ISACA Makes Five Critical Cyber Security Recommendations for First 100 Days of Next US President

Collaboration, Organization and Training Must Top 45th US President’s Cyber Security Agenda

ROLLING MEADOWS, Ill.--()--While the US presidential campaign has occasionally focused on cyber security, the topic demands more urgent attention from the individual elected as the 45th President of the United States, according to leading cyber security and business technology association ISACA.

In an opinion column published in The Hill, ISACA recommends that cyber security be a significant component of the next president’s 100-day agenda, especially given its overlap with geopolitical and economic issues. Bolstering the US cyber approaches and responses is essential for critical infrastructure, national defense operations, and ultimately the US and global economies.

In the article, Theresa M. Grafenstine, CPA, CISA, CGEIT, CRISC, CIA, CGAP, CGMA, ISACA Vice Chair of the Board and Inspector General, US House of Representatives, outlines five top critical cyber security priorities that need to receive ample attention in the first 100 days of the 45th President’s new administration:

  • Bringing Order to Cyber Security Across All Levels of American Government. An essential priority in the first 100 days must be for the new president to work with Congress to take a more holistic approach to address the ever-shifting threats present in the country’s cyber security landscape.
    • Until now, regulatory and enforcement agencies at the local, state and federal levels have been addressing cyber security issues with limited coordination and in piecemeal fashion, creating challenges for executing defense and response measures.
  • Dealing with Nation-State Attacks. The incoming president must address the growing nation-state cyberattacks head on.
    • Cyber is quickly becoming the new theater of war. Unlike traditional war, where rules and societal expectations, such as the Geneva Convention, have been in place for decades, cyber security lacks defined international norms. The new president will have the dual burden of dealing with nation-state attacks, as well as distinguishing between ‘cyberterrorist’ and ‘cyber freedom fighter.’ When it comes to international cyber security, adherence to an outmoded dogma of ‘an eye for an eye’ escalates to blindness in days, not months or years.
  • Skilling Cyber Security Professionals. More work must be done to support the long-term construction of a robust educational pipeline for skilling, reskilling and upskilling cyber security professionals.
    • Legislative and other initiatives, such as tuition reimbursement and similar support for those obtaining cyber security degrees, are a good start. Further steps must focus on the profession in its entirety, with additional incentives for those who choose careers in the public sector, or protecting critical infrastructure.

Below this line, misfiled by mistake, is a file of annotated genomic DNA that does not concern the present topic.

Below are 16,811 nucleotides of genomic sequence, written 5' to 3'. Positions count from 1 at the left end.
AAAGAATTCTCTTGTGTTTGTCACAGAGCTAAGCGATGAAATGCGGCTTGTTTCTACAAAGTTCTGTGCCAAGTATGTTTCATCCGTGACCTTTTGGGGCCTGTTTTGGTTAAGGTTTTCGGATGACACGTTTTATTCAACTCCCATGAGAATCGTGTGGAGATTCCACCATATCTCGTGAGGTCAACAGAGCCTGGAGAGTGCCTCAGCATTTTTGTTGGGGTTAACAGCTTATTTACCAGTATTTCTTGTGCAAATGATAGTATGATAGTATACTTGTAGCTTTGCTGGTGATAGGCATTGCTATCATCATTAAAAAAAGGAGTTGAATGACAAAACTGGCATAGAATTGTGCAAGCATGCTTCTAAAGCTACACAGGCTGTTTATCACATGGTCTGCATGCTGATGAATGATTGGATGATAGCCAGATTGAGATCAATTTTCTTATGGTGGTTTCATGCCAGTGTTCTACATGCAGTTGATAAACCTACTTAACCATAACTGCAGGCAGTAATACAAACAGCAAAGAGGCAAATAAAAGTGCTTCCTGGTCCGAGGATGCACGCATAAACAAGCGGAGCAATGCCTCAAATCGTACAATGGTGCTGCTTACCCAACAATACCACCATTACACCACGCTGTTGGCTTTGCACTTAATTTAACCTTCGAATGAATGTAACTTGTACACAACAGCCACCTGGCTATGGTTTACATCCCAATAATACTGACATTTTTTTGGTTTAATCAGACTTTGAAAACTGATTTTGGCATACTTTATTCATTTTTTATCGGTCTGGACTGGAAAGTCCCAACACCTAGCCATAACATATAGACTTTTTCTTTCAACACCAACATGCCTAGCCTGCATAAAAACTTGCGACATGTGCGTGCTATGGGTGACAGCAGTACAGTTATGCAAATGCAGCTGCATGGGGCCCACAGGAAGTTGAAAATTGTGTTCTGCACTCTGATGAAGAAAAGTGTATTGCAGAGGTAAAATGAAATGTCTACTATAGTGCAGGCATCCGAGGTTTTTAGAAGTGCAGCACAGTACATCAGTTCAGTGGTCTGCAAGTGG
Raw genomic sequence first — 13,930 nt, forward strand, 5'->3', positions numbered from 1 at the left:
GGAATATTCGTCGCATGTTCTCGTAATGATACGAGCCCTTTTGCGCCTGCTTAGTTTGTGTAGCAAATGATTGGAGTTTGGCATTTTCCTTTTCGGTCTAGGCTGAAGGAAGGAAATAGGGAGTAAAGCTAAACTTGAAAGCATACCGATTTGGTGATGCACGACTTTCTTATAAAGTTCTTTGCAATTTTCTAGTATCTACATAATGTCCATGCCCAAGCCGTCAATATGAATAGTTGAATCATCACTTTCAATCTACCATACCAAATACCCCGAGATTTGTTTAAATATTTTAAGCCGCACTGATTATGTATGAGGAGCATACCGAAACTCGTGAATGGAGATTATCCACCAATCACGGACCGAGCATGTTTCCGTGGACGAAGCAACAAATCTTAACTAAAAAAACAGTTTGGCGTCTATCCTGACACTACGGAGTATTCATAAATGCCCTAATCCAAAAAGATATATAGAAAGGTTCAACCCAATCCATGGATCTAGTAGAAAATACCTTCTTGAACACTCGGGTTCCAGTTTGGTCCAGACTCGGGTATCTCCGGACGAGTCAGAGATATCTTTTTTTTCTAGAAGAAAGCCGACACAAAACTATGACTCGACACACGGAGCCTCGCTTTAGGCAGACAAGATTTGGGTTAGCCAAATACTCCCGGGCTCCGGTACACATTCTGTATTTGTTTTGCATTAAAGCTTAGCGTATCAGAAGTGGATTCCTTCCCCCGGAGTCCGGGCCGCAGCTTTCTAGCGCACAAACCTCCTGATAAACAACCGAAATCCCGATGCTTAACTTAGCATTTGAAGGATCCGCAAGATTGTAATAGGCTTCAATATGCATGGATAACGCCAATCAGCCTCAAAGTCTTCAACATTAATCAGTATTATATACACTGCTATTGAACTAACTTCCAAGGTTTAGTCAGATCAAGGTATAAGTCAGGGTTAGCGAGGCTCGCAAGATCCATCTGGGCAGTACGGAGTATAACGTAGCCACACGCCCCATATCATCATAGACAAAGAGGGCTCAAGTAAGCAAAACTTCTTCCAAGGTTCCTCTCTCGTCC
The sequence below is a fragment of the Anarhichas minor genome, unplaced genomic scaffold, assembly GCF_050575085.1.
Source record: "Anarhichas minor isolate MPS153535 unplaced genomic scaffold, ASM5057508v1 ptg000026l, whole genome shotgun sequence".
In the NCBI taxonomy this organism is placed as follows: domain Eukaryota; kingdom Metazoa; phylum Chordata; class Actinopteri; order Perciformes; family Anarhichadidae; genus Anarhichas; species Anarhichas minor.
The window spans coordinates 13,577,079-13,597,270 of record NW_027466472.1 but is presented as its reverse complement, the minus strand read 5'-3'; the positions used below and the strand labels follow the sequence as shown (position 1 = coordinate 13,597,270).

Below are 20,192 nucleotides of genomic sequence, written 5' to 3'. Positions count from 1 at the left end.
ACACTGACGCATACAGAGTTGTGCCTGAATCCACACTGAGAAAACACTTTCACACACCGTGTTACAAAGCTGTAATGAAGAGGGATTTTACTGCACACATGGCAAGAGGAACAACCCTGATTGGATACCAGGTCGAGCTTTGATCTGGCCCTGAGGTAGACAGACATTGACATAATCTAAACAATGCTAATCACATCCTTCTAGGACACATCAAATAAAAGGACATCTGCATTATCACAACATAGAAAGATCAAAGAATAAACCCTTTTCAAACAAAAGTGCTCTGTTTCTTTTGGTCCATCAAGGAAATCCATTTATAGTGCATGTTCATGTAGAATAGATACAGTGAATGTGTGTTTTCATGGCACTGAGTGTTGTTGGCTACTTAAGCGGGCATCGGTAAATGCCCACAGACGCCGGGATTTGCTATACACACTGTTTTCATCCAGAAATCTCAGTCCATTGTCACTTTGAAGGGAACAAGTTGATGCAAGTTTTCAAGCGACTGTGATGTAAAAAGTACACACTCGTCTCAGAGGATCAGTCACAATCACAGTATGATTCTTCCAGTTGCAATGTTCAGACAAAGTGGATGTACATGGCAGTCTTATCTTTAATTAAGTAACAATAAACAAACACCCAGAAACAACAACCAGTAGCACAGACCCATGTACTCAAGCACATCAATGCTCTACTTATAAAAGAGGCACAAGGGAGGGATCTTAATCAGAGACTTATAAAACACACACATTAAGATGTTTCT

• Global Cyber Security Collaboration. The work on international norms for cyber security must become an ingrained part of all meetings of global leadership groups such as the G-7, G-20, ASEAN, APEC, and in any technology-focused EU-US interactions.
    • While there has been increased dialogue and work between nations, much more remains to be done. Likewise, as the new president interacts with world leaders one-on-one, cyber security needs to be a portion of those discussions.
  • Modernizing IT in Government. There must be a comprehensive and sustained commitment to evolving government at the pace of innovation.
    • The scorecard for US government IT is not pretty. Reviews have moved the government into the ‘mediocre’ category, at best. This must change, and quickly. Measures like H.R. 6004, the Modernizing Government Technology Act, are a good step in the right direction. More is needed.

With the nearly daily drumbeat of news about cyberattacks in the United States and around the world, ISACA urges the next US president to make these recommendations a top priority – both in the first 100 days of the new administration and throughout the next four years.

ISACA is a champion of Cyber Security Awareness Month as an organization dedicated to promoting a safer, more secure and more trusted Internet. Additional cyber security guidance and resources can be found at


ISACA® ( helps global professionals lead, adapt and assure trust in an evolving digital world by offering innovative and world-class knowledge, standards, networking, credentialing and career development. Established in 1969, ISACA is a global nonprofit association of 140,000 professionals in 180 countries. ISACA offers the Cybersecurity Nexus (CSX), a holistic cybersecurity resource, and COBIT®, a business framework to govern enterprise technology. ISACA also advances and validates business-critical skills and knowledge through the globally respected Certified Information Systems Auditor® (CISA®), Certified Information Security Manager® (CISM®), Certified in the Governance of Enterprise IT® (CGEIT®) and Certified in Risk and Information Systems Control™ (CRISC™) credentials.


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Sara Bosco, +1-347-276-3097
Kristen Kessinger, +1-847-660-5512

Release Summary

Global IT and cybersecurity association ISACA outlines 5 critical cyber security priorities that need to receive ample attention in the first 100 days of the 45th President’s new administration.


Sara Bosco, +1-347-276-3097
Kristen Kessinger, +1-847-660-5512